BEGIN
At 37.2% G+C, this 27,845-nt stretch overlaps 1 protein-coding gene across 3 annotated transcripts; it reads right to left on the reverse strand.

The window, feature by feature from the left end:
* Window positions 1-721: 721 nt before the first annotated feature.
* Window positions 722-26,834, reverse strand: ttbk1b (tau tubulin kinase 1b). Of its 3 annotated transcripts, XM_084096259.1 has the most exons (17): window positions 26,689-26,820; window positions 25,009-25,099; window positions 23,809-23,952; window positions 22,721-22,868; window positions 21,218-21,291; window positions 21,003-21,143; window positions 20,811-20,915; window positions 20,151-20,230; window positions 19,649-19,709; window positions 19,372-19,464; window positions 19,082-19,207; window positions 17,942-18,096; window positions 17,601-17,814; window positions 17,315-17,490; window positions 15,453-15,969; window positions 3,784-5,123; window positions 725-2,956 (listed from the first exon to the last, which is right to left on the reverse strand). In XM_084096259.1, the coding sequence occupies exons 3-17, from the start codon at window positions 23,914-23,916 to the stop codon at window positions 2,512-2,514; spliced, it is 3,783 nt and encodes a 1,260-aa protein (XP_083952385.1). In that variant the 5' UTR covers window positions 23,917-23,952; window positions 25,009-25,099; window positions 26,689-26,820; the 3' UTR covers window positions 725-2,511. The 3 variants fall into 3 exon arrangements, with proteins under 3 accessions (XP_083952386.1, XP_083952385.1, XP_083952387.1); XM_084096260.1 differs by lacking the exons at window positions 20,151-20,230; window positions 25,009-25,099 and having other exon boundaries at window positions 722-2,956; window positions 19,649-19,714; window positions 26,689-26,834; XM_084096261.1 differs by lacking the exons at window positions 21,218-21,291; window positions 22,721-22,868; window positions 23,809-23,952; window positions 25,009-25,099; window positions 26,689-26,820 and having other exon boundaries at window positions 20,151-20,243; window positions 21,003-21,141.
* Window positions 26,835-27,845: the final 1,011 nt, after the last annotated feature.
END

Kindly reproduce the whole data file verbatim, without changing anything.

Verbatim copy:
At 37.2% G+C, this 27,845-nt stretch overlaps 1 protein-coding gene across 3 annotated transcripts; it reads right to left on the reverse strand.

The window, feature by feature from the left end:
* Window positions 1-721: 721 nt before the first annotated feature.
* Window positions 722-26,834, reverse strand: ttbk1b (tau tubulin kinase 1b). Of its 3 annotated transcripts, XM_084096259.1 has the most exons (17): window positions 26,689-26,820; window positions 25,009-25,099; window positions 23,809-23,952; window positions 22,721-22,868; window positions 21,218-21,291; window positions 21,003-21,143; window positions 20,811-20,915; window positions 20,151-20,230; window positions 19,649-19,709; window positions 19,372-19,464; window positions 19,082-19,207; window positions 17,942-18,096; window positions 17,601-17,814; window positions 17,315-17,490; window positions 15,453-15,969; window positions 3,784-5,123; window positions 725-2,956 (listed from the first exon to the last, which is right to left on the reverse strand). In XM_084096259.1, the coding sequence occupies exons 3-17, from the start codon at window positions 23,914-23,916 to the stop codon at window positions 2,512-2,514; spliced, it is 3,783 nt and encodes a 1,260-aa protein (XP_083952385.1). In that variant the 5' UTR covers window positions 23,917-23,952; window positions 25,009-25,099; window positions 26,689-26,820; the 3' UTR covers window positions 725-2,511. The 3 variants fall into 3 exon arrangements, with proteins under 3 accessions (XP_083952386.1, XP_083952385.1, XP_083952387.1); XM_084096260.1 differs by lacking the exons at window positions 20,151-20,230; window positions 25,009-25,099 and having other exon boundaries at window positions 722-2,956; window positions 19,649-19,714; window positions 26,689-26,834; XM_084096261.1 differs by lacking the exons at window positions 21,218-21,291; window positions 22,721-22,868; window positions 23,809-23,952; window positions 25,009-25,099; window positions 26,689-26,820 and having other exon boundaries at window positions 20,151-20,243; window positions 21,003-21,141.
* Window positions 26,835-27,845: the final 1,011 nt, after the last annotated feature.